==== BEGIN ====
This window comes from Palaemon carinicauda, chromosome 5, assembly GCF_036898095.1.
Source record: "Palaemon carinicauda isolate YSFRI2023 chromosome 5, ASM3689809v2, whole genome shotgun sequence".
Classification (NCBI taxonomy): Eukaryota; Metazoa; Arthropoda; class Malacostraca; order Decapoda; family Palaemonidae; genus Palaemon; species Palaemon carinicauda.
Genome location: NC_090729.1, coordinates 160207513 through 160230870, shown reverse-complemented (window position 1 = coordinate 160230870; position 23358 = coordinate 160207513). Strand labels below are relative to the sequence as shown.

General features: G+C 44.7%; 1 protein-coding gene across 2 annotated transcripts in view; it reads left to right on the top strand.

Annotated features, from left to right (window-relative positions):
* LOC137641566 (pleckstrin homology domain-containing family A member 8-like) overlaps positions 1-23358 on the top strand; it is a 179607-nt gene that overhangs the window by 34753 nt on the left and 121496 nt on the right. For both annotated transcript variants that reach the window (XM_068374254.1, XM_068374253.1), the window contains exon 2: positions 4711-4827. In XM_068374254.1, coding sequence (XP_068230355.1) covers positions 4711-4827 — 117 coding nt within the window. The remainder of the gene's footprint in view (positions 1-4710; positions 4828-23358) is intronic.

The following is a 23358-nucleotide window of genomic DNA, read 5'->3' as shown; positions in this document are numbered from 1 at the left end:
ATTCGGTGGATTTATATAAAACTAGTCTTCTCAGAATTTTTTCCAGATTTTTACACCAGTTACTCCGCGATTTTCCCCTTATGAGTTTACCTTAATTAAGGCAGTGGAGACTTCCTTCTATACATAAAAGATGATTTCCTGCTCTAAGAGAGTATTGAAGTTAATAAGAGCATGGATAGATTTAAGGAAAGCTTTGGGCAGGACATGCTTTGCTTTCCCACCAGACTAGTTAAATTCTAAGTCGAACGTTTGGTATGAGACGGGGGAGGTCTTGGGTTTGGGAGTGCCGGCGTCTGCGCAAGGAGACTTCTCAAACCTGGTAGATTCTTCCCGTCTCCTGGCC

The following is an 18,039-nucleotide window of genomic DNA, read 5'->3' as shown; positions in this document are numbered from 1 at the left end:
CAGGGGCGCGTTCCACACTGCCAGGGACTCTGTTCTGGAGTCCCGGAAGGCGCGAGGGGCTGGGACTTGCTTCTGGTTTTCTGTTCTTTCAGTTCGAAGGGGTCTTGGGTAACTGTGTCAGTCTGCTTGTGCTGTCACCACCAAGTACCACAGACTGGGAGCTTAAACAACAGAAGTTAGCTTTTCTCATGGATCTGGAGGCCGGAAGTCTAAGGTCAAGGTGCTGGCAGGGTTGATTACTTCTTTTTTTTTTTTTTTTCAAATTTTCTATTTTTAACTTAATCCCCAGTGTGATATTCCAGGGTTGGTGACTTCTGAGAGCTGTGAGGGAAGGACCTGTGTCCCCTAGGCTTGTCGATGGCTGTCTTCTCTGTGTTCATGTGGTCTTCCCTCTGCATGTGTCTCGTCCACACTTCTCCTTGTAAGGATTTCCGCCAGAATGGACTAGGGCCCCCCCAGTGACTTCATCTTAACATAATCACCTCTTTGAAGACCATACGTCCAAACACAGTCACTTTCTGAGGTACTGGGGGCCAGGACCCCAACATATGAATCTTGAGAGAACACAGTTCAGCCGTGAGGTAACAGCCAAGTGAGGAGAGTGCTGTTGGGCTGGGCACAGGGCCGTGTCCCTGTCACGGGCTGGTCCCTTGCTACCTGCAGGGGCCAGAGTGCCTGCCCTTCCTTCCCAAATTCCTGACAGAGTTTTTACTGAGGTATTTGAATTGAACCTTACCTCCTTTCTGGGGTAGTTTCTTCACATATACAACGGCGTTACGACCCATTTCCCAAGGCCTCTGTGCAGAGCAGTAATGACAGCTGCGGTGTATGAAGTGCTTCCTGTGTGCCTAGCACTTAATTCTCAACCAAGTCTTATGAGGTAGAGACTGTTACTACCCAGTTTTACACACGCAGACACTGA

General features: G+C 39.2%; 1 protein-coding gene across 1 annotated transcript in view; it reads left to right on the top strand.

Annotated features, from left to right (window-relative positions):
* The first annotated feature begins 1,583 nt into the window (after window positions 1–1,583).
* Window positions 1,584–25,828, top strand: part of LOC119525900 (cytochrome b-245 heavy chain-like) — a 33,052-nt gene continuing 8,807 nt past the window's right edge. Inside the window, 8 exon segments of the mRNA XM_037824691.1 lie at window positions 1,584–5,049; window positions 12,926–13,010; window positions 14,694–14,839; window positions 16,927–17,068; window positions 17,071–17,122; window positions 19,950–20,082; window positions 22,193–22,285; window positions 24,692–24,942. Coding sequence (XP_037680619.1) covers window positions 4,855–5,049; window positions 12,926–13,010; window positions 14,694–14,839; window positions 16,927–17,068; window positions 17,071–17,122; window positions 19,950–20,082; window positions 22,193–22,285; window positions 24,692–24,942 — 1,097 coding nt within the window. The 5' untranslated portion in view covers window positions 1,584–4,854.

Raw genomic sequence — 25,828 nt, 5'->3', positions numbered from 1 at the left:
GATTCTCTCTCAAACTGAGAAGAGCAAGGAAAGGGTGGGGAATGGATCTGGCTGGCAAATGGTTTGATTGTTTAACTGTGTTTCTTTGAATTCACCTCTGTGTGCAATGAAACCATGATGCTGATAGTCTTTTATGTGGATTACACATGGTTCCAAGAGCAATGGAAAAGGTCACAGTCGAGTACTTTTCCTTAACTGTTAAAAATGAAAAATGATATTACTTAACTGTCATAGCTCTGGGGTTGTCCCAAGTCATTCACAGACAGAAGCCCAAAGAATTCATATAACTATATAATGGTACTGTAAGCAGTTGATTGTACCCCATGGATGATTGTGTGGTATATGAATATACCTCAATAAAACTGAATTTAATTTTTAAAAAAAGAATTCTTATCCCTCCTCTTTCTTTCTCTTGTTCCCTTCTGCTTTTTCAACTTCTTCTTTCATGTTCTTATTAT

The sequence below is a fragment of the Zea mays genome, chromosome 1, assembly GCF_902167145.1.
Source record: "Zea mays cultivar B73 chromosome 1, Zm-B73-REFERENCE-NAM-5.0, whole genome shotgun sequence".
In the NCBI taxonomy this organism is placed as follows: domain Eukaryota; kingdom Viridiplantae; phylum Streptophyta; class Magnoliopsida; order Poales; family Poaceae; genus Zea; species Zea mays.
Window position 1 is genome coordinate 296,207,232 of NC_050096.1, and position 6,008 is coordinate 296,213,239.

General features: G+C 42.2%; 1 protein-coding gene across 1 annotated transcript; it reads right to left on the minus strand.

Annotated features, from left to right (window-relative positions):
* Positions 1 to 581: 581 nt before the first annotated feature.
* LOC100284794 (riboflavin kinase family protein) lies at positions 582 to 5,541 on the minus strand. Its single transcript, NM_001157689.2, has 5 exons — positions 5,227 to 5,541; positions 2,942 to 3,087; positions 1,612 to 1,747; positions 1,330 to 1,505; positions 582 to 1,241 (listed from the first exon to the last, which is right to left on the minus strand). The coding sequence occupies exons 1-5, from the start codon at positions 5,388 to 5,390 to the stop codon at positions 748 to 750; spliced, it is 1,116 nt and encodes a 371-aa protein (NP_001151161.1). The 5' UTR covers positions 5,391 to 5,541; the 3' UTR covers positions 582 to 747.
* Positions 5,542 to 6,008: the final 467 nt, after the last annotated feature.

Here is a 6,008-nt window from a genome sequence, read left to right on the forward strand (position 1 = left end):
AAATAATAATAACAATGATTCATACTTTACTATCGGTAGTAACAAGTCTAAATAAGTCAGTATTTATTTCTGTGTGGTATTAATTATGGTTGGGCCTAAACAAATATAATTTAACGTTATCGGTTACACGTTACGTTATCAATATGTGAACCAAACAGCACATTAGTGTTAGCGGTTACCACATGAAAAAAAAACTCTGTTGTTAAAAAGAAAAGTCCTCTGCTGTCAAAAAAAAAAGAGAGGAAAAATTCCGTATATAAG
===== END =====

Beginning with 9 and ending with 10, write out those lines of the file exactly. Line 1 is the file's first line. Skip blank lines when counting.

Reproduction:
ATTCGGTGGATTTATATAAAACTAGTCTTCTCAGAATTTTTTCCAGATTTTTACACCAGTTACTCCGCGATTTTCCCCTTATGAGTTTACCTTAATTAAGGCAGTGGAGACTTCCTTCTATACATAAAAGATGATTTCCTGCTCTAAGAGAGTATTGAAGTTAATAAGAGCATGGATAGATTTAAGGAAAGCTTTGGGCAGGACATGCTTTGCTTTCCCACCAGACTAGTTAAATTCTAAGTCGAACGTTTGGTATGAGACGGGGGAGGTCTTGGGTTTGGGAGTGCCGGCGTCTGCGCAAGGAGACTTCTCAAACCTGGTAGATTCTTCCCGTCTCCTGGCC

The following is an 18,039-nucleotide window of genomic DNA, read 5'->3' as shown; positions in this document are numbered from 1 at the left end: